Dr. David Cowan
The Left hates to lose control of language, so when a term like “Cultural Marxism” comes along they have to attack it, because it’s too clever by half. They dismiss the term as a conspiracy theory, anti-Semitic, cultural intolerance by the American Right, et cetera, et cetera, fascist, phobic, racist!
I rather like the term. First, because it is almost a play on words, because it sounds like a term that might have been used by trendy Marxist sociologists in the 1960s as presenting a benefit to society. Too bad they didn’t think of it first. Instead it was conservatives in the 1970s who used the term as an attack on cultural analysis and the Frankfurt School.
The roots of the idea go back to Antonio Gramschi and others who promoted the notion - given the inevitable failure of communism and socialism - that the revolutionary needs to get their hands on the levers of society. This is where the conspiracy theory approach kicks in, but gets it wrong.
If one were to say this was an orchestrated approach then it would be a conspiracy, but the question is much more subtle than this. I suggest the 1970s conservative critics gave too much credit to their Marxist friends. They confused the existence of these people and ideas with the notion that they had an infiltration plan. Of course they didn’t, people and ideas are too chaotic for this to happen.
It was more a case of individuals buying into the ideas, and having positions or platforms to promote the ideas, but not in an organized way. Just like water flowing they chose the paths of least resistance, such as sociology departments and media outlets, which are areas always in search of “the new,” in search of something different and hip. So, they became influential as individuals through a process of coalescence rather than orchestrated planning.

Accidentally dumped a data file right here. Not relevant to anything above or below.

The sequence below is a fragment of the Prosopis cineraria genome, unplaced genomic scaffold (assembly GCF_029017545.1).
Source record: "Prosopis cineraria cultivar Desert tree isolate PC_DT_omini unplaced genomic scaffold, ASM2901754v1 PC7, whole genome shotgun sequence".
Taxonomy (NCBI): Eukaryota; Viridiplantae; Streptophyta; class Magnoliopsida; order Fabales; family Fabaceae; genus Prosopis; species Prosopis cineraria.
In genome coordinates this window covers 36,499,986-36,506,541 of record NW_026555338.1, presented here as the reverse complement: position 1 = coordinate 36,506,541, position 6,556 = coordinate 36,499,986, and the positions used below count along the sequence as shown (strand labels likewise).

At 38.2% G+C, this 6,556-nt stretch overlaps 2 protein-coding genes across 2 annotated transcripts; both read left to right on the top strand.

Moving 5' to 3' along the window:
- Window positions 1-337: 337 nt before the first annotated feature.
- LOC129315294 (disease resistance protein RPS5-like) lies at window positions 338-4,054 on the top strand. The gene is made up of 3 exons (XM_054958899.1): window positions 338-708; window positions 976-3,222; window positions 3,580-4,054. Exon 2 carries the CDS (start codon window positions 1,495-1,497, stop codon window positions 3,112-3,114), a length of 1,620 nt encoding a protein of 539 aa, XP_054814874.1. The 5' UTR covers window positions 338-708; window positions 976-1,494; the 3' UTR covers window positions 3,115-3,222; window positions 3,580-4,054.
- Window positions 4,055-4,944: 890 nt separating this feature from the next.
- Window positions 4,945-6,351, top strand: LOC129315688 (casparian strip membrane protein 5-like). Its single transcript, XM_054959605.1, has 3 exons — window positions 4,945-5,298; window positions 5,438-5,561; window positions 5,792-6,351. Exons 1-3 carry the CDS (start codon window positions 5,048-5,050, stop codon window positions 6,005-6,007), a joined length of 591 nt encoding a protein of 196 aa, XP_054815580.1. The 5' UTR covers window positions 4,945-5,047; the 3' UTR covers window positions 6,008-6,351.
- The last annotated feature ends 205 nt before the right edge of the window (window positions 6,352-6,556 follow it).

Which brings me to the second reason I like the term, because it explains something I’ve written about before, which is the way Marxian ideas have become absorbed into society uncritically. It is a kind of moral high ground for the unthinking. With the implosion of communism, the ideas of Marx, Lenin et al have fragmented into causes and morals in contemporary society, resulting in bourgeois legal and structural change; not by revolution.
This cultural Marxism sets up a morality that is duplicitous; it deceives in words and action. They use the law to change what they want changed, and use shouting words like “fascist,” “racist” and “phobic” to disguise the fact that changing the law does not necessarily mean the moral nature of an act or situation has changed, only the law itself and the legislative and bureaucratic means to achieve that end have changed; which explains why these changes are not necessarily representative of the populace.
Duplicitous cultural Marxism claims the law was immoral when it was against them, but now immaculately moral when the new law comes into place, and how dare others take opposition to change the law as they had when they thought it immoral. So, they shout “fascist,” “racist” and “phobic” instead of being tolerant that many individuals and groups maintain the moral nature has not changed and are entitled to say that, in spite of what the law says. Thus, changing the law has become like the parlor game of musical chairs, where the cultural Marxist controls the seating and their opponent is left without the chair taken away by the legal change.
This is cowardly Marxism, which allows people to say one thing and do another; in other words it is duplicity. Let me give one example of how this works, namely the people in NGOs and “Corporate Responsibility” roles in major corporations. Let’s make change from the inside, they say, while they make a lot of money, dress in designer clothes and travel Business or First Class to visit the poor. So, they take their “commitment” forward without pain in their life and work. Give me a real Marxist, or real Socialist come to that, any day of the week!
And so the duplicity seeps into every corner of our culture. Of course we should not be surprised. One way to understand an idea is to find its originator and see how they lived. Marx lived off the capitalist Engels to sustain a bourgeois lifestyle for himself in London, and where he was buried in Highbury, right next to Islington the duplicitous bourgeois headquarters of the cultural change under the most duplicitous of cultural Marxists: “New Labour.”
Blogpost The Myth of Cultural Marxism by Kevin Preston, with thanks for the cartoon illustration!